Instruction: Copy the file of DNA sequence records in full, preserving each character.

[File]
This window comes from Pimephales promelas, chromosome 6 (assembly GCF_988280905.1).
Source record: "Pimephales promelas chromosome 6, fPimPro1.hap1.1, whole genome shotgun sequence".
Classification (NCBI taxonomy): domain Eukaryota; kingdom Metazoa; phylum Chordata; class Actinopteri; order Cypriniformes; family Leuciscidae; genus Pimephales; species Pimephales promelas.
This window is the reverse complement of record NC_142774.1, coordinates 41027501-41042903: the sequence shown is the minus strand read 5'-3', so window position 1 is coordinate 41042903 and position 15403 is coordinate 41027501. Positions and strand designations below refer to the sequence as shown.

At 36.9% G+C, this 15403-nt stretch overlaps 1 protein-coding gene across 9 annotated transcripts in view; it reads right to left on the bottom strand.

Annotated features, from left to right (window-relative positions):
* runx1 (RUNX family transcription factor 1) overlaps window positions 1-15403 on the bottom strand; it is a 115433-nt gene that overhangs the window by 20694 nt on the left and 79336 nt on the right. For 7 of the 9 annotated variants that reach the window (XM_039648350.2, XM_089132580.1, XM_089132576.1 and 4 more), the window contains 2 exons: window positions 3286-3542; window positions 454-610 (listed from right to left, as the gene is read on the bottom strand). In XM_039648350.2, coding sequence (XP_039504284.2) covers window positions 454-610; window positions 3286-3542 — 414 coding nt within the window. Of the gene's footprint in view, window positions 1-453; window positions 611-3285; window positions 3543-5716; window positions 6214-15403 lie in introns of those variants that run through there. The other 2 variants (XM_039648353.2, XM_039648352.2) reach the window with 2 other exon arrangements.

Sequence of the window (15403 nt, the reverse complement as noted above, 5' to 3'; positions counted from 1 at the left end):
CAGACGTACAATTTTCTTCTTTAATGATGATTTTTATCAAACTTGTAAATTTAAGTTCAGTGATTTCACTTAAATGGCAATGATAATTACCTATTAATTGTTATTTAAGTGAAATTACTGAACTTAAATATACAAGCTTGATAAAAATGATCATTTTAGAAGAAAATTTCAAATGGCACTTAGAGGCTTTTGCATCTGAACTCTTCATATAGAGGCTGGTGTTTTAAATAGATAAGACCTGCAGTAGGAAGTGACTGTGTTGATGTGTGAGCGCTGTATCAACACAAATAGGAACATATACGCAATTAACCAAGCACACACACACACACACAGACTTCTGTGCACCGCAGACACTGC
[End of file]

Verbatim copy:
This window comes from Pimephales promelas, chromosome 6 (assembly GCF_988280905.1).
Source record: "Pimephales promelas chromosome 6, fPimPro1.hap1.1, whole genome shotgun sequence".
Classification (NCBI taxonomy): domain Eukaryota; kingdom Metazoa; phylum Chordata; class Actinopteri; order Cypriniformes; family Leuciscidae; genus Pimephales; species Pimephales promelas.
This window is the reverse complement of record NC_142774.1, coordinates 41027501-41042903: the sequence shown is the minus strand read 5'-3', so window position 1 is coordinate 41042903 and position 15403 is coordinate 41027501. Positions and strand designations below refer to the sequence as shown.

At 36.9% G+C, this 15403-nt stretch overlaps 1 protein-coding gene across 9 annotated transcripts in view; it reads right to left on the bottom strand.

Annotated features, from left to right (window-relative positions):
* runx1 (RUNX family transcription factor 1) overlaps window positions 1-15403 on the bottom strand; it is a 115433-nt gene that overhangs the window by 20694 nt on the left and 79336 nt on the right. For 7 of the 9 annotated variants that reach the window (XM_039648350.2, XM_089132580.1, XM_089132576.1 and 4 more), the window contains 2 exons: window positions 3286-3542; window positions 454-610 (listed from right to left, as the gene is read on the bottom strand). In XM_039648350.2, coding sequence (XP_039504284.2) covers window positions 454-610; window positions 3286-3542 — 414 coding nt within the window. Of the gene's footprint in view, window positions 1-453; window positions 611-3285; window positions 3543-5716; window positions 6214-15403 lie in introns of those variants that run through there. The other 2 variants (XM_039648353.2, XM_039648352.2) reach the window with 2 other exon arrangements.

Sequence of the window (15403 nt, the reverse complement as noted above, 5' to 3'; positions counted from 1 at the left end):
CAGACGTACAATTTTCTTCTTTAATGATGATTTTTATCAAACTTGTAAATTTAAGTTCAGTGATTTCACTTAAATGGCAATGATAATTACCTATTAATTGTTATTTAAGTGAAATTACTGAACTTAAATATACAAGCTTGATAAAAATGATCATTTTAGAAGAAAATTTCAAATGGCACTTAGAGGCTTTTGCATCTGAACTCTTCATATAGAGGCTGGTGTTTTAAATAGATAAGACCTGCAGTAGGAAGTGACTGTGTTGATGTGTGAGCGCTGTATCAACACAAATAGGAACATATACGCAATTAACCAAGCACACACACACACACACAGACTTCTGTGCACCGCAGACACTGC